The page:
Nrama: And Dick's got a son in this future who's really important to the story. Can you talk about his role?
Higgins: Yeah, one of my favorite things about the story is that it's told from the point of view of Dick's 12-year-old son, but he's narrating it from the future, looking back on everything and asking these very questions - how does my dad, someone who was widely considered to be the heart of the DCU, get to this point?
It's really a generational story in that way.
Nrama: Who came up with the premise for this story? Is it an idea you had?
Kyle Higgins: It is. It started from a meeting I had with Dan DiDio, DC publisher, where we were talking about different project ideas. The idea of an Elseworlds-type story came up, and I immediately gravitated toward that.
I love alternate futures. Those are some of my favorite stories in the DC Universe - Superman: Red Son, Batman: Year 100, Dark Knights Returns - these alternate future takes on the characters that present a world that's complicated and different than the one we know but still allegorical to issues that we're experiencing in our day-to-day lives.
I gravitated toward doing something with Dick Grayson being the centerpiece, not only because of my affinity for him, but also because he's - in so many ways - the moral center of the DCU.
And then this idea of exploring... well it's like gun control in our country, but through the lens of superpowers. That was really interesting to me.
I've always been fascinated by the idea of superpowers in superhero comics and the ramifications of said powers, and fall-out of the using of powers. Some superhero stories explore that material, but often times they don't.
And then when you see big action films portray fights and battles, the question inevitably comes up about the aftermath of such a thing – the damage to buildings and lives lost and all these questions that, in comic books, we kind of gloss over.
It's always something that's been in the back of my mind, so diving into that became the beginnings of building this world where the powers went away.
Nrama: I think one of the hooks is that Dick doesn't seem to be the type to do this. Like, I would almost expect it from Batman.
Higgins: Yeah, it sounds like a story you could see Bruce being a big part in, or being the central character in. I felt like I'd seen that before. And I find it more interesting to look at it through the lens of Dick.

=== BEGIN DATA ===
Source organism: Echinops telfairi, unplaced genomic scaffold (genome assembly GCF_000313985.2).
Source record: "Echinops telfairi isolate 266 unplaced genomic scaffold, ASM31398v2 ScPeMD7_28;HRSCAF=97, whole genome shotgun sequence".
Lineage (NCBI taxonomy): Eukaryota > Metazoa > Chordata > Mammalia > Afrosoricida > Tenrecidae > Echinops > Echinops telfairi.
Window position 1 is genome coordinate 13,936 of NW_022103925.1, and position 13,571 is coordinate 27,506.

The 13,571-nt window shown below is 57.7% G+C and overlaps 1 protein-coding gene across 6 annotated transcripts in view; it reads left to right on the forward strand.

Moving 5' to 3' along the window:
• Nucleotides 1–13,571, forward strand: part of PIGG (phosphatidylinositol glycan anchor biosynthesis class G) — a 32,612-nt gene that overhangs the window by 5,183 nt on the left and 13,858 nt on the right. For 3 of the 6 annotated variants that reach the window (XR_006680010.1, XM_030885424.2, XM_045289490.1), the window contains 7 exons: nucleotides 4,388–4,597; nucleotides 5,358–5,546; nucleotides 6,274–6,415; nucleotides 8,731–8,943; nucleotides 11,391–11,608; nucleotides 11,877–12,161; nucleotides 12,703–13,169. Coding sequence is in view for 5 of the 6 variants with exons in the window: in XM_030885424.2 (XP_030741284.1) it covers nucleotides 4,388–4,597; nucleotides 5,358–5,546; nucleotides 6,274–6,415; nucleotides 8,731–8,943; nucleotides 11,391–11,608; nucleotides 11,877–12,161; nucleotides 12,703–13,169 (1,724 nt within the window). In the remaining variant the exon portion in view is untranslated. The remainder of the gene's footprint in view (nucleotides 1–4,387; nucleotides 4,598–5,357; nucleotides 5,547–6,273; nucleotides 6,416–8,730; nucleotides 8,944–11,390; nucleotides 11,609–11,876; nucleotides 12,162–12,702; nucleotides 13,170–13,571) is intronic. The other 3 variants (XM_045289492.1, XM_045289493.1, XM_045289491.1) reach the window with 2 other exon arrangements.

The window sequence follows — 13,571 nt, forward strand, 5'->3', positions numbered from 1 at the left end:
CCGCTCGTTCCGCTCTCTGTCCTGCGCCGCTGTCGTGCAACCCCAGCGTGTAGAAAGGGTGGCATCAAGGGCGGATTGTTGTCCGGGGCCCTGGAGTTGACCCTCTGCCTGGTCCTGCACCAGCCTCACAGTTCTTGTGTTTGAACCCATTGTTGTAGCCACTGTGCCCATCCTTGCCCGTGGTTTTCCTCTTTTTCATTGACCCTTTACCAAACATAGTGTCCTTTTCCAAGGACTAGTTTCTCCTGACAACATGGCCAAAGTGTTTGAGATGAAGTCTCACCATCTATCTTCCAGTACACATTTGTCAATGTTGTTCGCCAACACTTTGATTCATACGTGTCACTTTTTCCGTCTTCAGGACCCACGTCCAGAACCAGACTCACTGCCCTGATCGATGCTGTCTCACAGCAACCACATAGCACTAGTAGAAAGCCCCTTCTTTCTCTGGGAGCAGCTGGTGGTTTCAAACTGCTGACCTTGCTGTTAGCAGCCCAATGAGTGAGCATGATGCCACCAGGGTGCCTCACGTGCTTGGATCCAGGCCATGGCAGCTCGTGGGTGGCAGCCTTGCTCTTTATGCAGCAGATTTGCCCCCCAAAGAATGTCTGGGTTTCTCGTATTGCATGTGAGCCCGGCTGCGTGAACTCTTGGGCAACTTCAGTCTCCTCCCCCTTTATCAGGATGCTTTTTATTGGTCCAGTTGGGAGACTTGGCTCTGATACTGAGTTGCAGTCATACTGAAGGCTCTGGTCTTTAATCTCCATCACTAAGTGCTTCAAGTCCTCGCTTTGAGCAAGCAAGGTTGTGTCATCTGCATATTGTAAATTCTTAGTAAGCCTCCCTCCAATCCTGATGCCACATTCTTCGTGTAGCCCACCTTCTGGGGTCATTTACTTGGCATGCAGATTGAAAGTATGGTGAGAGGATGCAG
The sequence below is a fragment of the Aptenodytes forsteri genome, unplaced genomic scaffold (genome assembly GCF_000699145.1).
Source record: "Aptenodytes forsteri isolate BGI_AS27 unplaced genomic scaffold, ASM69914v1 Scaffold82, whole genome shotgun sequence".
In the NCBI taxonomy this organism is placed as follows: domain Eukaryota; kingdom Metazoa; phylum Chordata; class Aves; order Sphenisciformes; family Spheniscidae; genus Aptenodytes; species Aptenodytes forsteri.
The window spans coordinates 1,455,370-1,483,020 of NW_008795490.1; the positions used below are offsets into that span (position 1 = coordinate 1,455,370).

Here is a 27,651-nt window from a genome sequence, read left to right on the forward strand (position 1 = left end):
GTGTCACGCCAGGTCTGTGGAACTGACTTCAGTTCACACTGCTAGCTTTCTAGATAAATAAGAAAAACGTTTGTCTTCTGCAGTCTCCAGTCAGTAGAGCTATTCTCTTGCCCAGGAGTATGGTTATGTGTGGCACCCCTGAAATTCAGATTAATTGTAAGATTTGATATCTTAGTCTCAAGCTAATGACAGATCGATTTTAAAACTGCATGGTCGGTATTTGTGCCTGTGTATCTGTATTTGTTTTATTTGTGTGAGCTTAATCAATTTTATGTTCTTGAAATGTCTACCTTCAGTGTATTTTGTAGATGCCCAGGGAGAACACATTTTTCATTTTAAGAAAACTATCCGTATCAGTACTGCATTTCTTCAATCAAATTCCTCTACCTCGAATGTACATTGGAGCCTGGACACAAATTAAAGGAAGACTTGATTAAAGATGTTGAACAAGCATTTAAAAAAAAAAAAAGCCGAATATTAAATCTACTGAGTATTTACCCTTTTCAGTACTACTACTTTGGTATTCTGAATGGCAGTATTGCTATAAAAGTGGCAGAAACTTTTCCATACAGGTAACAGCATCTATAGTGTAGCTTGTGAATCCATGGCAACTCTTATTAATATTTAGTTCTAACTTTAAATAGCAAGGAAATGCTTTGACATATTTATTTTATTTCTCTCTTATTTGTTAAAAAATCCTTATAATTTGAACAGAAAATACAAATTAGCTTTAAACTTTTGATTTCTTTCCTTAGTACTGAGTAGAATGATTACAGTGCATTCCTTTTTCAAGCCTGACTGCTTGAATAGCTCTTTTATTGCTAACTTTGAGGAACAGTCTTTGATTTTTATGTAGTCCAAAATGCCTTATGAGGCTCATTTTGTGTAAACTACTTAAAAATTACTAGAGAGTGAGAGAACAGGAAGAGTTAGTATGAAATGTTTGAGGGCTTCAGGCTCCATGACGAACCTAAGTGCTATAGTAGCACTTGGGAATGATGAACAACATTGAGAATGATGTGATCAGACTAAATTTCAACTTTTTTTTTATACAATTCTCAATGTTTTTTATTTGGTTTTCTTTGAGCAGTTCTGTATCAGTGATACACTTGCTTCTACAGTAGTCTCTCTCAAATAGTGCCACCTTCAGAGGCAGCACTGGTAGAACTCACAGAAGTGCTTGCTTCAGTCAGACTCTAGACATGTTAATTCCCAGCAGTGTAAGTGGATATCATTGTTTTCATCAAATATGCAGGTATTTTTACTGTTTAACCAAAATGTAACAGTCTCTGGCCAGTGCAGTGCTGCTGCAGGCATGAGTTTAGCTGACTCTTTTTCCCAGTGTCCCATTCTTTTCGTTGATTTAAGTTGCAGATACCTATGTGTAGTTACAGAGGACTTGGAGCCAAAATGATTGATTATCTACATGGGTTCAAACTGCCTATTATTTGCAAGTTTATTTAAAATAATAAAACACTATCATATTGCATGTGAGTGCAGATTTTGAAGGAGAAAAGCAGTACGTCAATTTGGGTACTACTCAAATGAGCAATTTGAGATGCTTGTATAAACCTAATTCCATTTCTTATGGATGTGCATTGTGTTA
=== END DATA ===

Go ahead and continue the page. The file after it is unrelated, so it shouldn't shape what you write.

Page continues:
As you said, you wouldn't think he'd be the person to take on something like this. That's more interesting to me.
How bad had the world gotten, and what happened in Dick's life, to bring him to the point of believing that this is what's best to the world?
But let me clarify that nothing Dick did was done with bad intentions. The point of the story is to explore how slippery that slope is when you're trying to solve a problem with absolutes. You know?
Nrama: Right. But part of the mystery - and the spine of the story - is, what circumstances would make Dick Grayson of all people think this is a good idea?
Higgins: Yeah. We change the world every single day and the world changes us. We have a relationship with our communities, with our world, that is different day-to-day, year-to-year. And depending on the way things develops, sometimes what seems like the right decision - and may in fact be the right decision and direction in the moment - has unintended consequences you don't realize until it's too late is not the right direction.
When you see how bad the Battle of Metropolis was, something had to happen in the moment.
The story that then takes place after that is the one that's fascinating to me, and I think very allegorical to our country right now.
Nrama: And you mentioned you're working with Trevor McCarthy again?
Higgins: Yeah, I can't say enough great things about Trevor and Dean White, our colorist. Trevor and I did a series when he returned to the DCU, and when I started at DCU, called Gates of Gotham. And we have been itching to do a book together ever since, for the last six years now.
We flirted with stuff - he did covers on my Batman Beyond run, and he did covers on our series C.O.W.L. at Image. And he did a poster for a film I directed last year. But this is our first time doing a full series together, and we've been working on it in secret for well over a year and a half now. And so it's very exciting to finally have it hitting stands.
It's been a really challenging but rewarding experience. Hopefully people dig it!